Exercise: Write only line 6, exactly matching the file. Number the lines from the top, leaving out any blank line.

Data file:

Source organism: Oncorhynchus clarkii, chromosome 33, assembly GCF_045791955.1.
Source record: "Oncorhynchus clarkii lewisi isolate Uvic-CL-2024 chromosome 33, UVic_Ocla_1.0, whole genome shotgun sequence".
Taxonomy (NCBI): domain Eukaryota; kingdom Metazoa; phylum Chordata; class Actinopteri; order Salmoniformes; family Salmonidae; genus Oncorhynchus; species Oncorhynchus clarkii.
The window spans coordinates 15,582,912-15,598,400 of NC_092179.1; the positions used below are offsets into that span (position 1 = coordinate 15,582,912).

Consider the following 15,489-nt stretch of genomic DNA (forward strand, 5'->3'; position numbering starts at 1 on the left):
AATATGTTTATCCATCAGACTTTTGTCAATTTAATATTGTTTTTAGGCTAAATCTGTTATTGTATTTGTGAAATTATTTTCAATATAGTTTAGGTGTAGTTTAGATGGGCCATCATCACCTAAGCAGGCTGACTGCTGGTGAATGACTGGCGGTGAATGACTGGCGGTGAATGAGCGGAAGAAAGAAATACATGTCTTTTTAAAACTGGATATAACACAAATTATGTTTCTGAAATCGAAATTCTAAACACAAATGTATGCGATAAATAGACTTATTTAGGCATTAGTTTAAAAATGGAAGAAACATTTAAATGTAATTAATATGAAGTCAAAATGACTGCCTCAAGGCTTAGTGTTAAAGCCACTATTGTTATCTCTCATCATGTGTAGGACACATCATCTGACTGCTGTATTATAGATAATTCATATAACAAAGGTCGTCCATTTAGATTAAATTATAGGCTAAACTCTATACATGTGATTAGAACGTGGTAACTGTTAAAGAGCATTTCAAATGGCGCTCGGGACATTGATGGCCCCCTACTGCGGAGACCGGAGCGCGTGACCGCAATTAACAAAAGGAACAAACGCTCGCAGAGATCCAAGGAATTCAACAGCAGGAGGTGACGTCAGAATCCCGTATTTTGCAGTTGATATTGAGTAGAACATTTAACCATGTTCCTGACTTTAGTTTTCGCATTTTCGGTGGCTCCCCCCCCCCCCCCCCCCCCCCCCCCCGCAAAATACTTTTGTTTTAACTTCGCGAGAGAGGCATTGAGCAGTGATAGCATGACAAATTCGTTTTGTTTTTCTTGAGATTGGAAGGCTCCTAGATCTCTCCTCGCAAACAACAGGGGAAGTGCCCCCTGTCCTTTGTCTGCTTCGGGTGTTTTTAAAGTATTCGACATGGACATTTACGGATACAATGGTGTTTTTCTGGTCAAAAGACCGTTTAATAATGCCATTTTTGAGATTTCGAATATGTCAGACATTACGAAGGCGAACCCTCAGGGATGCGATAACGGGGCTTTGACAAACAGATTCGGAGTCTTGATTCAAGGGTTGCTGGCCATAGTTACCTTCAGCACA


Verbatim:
AATATGTTTATCCATCAGACTTTTGTCAATTTAATATTGTTTTTAGGCTAAATCTGTTATTGTATTTGTGAAATTATTTTCAATATAGTTTAGGTGTAGTTTAGATGGGCCATCATCACCTAAGCAGGCTGACTGCTGGTGAATGACTGGCGGTGAATGACTGGCGGTGAATGAGCGGAAGAAAGAAATACATGTCTTTTTAAAACTGGATATAACACAAATTATGTTTCTGAAATCGAAATTCTAAACACAAATGTATGCGATAAATAGACTTATTTAGGCATTAGTTTAAAAATGGAAGAAACATTTAAATGTAATTAATATGAAGTCAAAATGACTGCCTCAAGGCTTAGTGTTAAAGCCACTATTGTTATCTCTCATCATGTGTAGGACACATCATCTGACTGCTGTATTATAGATAATTCATATAACAAAGGTCGTCCATTTAGATTAAATTATAGGCTAAACTCTATACATGTGATTAGAACGTGGTAACTGTTAAAGAGCATTTCAAATGGCGCTCGGGACATTGATGGCCCCCTACTGCGGAGACCGGAGCGCGTGACCGCAATTAACAAAAGGAACAAACGCTCGCAGAGATCCAAGGAATTCAACAGCAGGAGGTGACGTCAGAATCCCGTATTTTGCAGTTGATATTGAGTAGAACATTTAACCATGTTCCTGACTTTAGTTTTCGCATTTTCGGTGGCTCCCCCCCCCCCCCCCCCCCCCCCCCCCGCAAAATACTTTTGTTTTAACTTCGCGAGAGAGGCATTGAGCAGTGATAGCATGACAAATTCGTTTTGTTTTTCTTGAGATTGGAAGGCTCCTAGATCTCTCCTCGCAAACAACAGGGGAAGTGCCCCCTGTCCTTTGTCTGCTTCGGGTGTTTTTAAAGTATTCGACATGGACATTTACGGATACAATGGTGTTTTTCTGGTCAAAAGACCGTTTAATAATGCCATTTTTGAGATTTCGAATATGTCAGACATTACGAAGGCGAACCCTCAGGGATGCGATAACGGGGCTTTGACAAACAGATTCGGAGTCTTGATTCAAGGGTTGCTGGCCATAGTTACCTTCAGCACA